snarl. “What mistakes do you mean, Adraas? Name them.”
Adraas ignored the question. “Do you care for her, Malgus? Love her?”
“She is a servant and you are a fool,” Malgus said, his anger rising. “She satisfies my needs when I require it. Nothing more.”
Adraas smiled as if he’d scored a point. “She is your slave, then? A mongrel harlot who satisfies you because she must?”
The smoldering heat of Malgus’s brewing anger ignited into open flame. Snarling, he leapt from his chair, activated his lightsaber, and unleashed an overhand strike to split Adraas’s head in two.
But Adraas, anticipating Malgus’s attack, bounded to his feet, activated his own lightsaber, and parried the blow. The two men pressed their blades against the other before Angral’s desk, energy sizzling, sparks flying.
Malgus tested Adraas’s strength.
“You have been hiding your power,” he said.
“No,” Adraas answered. “You are just too blind to see the things before your eyes.”
Malgus summoned a reserve of strength and pushed Adraas back a stride. They regarded each other with hate in their eyes.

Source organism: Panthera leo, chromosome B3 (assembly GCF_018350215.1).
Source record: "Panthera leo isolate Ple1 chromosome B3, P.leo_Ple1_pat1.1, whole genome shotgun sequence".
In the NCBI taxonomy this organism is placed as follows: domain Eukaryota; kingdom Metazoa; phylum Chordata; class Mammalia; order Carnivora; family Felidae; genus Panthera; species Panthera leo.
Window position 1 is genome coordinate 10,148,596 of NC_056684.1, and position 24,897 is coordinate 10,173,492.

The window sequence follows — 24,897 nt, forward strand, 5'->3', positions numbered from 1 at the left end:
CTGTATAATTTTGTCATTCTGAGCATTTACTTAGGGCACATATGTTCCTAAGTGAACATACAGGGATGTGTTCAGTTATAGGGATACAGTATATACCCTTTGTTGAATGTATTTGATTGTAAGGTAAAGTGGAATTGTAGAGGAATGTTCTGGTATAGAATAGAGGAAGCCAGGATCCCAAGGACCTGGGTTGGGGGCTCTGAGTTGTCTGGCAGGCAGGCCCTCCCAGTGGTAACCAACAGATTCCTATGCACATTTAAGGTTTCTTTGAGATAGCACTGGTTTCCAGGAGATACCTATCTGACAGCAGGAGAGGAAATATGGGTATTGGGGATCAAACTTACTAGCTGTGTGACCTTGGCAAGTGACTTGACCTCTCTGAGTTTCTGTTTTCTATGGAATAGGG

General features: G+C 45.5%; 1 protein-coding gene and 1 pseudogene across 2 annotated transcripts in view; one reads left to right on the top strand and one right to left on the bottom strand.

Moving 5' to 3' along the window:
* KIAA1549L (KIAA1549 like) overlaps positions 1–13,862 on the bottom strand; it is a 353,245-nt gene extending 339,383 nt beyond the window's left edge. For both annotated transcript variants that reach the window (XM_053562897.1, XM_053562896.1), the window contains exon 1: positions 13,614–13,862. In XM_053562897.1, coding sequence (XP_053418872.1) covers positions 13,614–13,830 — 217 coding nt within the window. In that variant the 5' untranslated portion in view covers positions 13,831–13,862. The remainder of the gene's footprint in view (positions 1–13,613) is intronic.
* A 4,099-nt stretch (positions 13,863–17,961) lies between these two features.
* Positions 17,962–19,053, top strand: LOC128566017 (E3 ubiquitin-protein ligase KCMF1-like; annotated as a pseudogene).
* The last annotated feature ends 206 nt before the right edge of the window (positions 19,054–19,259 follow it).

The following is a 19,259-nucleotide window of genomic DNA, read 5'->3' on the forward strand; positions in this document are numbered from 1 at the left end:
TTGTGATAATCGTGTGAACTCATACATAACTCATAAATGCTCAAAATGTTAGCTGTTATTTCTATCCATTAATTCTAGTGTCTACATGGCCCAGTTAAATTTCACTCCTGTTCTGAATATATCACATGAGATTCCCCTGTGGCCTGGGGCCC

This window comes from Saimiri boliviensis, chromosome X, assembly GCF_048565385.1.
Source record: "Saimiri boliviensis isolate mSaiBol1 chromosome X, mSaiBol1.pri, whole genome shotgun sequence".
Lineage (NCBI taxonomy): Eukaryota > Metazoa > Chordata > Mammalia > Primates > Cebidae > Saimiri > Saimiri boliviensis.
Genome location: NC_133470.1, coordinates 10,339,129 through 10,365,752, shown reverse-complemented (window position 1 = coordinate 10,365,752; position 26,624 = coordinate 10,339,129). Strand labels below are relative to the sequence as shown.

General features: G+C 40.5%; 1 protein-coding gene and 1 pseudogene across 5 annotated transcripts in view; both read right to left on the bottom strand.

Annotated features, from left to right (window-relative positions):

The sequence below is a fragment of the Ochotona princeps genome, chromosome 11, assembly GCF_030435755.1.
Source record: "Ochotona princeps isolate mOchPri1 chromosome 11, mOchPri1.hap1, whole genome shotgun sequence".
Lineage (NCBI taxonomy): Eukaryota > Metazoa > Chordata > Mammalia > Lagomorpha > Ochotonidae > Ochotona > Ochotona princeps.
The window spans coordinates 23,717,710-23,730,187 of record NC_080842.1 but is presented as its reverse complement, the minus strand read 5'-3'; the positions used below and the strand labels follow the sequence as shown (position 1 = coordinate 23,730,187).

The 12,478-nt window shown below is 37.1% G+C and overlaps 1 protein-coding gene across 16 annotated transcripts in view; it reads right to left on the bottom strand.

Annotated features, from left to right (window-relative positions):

“That will be all,” Angral said, standing.
Neither Malgus nor Adraas took his eyes from the other and neither deactivated his blade.
“That will be all,” Angral said.
As one, both men backed off another step. Adraas deactivated his lightsaber, then Malgus.
“You should have sent her to my ship for care,” Malgus said, aiming the comment at Adraas, but intending it for both of them.
Angral looked disappointed. “After all of this you still say such things? Very well, Malgus. The woman is in a Republic medical facility near here. I will have the information sent to your pilot.”
Malgus inclined his head in grudging thanks.
“As for you, Lord Adraas,” Angral said, “I accept your